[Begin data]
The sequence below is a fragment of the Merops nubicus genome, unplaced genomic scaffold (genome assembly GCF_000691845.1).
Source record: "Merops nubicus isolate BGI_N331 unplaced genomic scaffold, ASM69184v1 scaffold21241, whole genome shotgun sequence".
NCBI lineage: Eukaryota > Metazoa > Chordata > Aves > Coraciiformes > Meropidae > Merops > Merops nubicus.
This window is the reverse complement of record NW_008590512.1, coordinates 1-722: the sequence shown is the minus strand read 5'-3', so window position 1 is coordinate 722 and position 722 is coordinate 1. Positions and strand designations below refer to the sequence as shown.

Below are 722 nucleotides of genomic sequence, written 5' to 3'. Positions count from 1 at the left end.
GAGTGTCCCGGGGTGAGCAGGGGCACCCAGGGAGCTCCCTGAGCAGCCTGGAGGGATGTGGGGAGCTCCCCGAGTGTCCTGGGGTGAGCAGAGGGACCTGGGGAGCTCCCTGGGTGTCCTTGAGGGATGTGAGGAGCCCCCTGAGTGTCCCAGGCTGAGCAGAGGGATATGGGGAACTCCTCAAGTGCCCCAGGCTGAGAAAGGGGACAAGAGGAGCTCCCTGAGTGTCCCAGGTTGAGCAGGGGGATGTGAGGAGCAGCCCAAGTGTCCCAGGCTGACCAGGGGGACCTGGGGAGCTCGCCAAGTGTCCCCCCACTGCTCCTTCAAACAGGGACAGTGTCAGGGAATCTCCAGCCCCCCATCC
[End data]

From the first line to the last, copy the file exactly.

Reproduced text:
The sequence below is a fragment of the Merops nubicus genome, unplaced genomic scaffold (genome assembly GCF_000691845.1).
Source record: "Merops nubicus isolate BGI_N331 unplaced genomic scaffold, ASM69184v1 scaffold21241, whole genome shotgun sequence".
NCBI lineage: Eukaryota > Metazoa > Chordata > Aves > Coraciiformes > Meropidae > Merops > Merops nubicus.
This window is the reverse complement of record NW_008590512.1, coordinates 1-722: the sequence shown is the minus strand read 5'-3', so window position 1 is coordinate 722 and position 722 is coordinate 1. Positions and strand designations below refer to the sequence as shown.

Below are 722 nucleotides of genomic sequence, written 5' to 3'. Positions count from 1 at the left end.
GAGTGTCCCGGGGTGAGCAGGGGCACCCAGGGAGCTCCCTGAGCAGCCTGGAGGGATGTGGGGAGCTCCCCGAGTGTCCTGGGGTGAGCAGAGGGACCTGGGGAGCTCCCTGGGTGTCCTTGAGGGATGTGAGGAGCCCCCTGAGTGTCCCAGGCTGAGCAGAGGGATATGGGGAACTCCTCAAGTGCCCCAGGCTGAGAAAGGGGACAAGAGGAGCTCCCTGAGTGTCCCAGGTTGAGCAGGGGGATGTGAGGAGCAGCCCAAGTGTCCCAGGCTGACCAGGGGGACCTGGGGAGCTCGCCAAGTGTCCCCCCACTGCTCCTTCAAACAGGGACAGTGTCAGGGAATCTCCAGCCCCCCATCC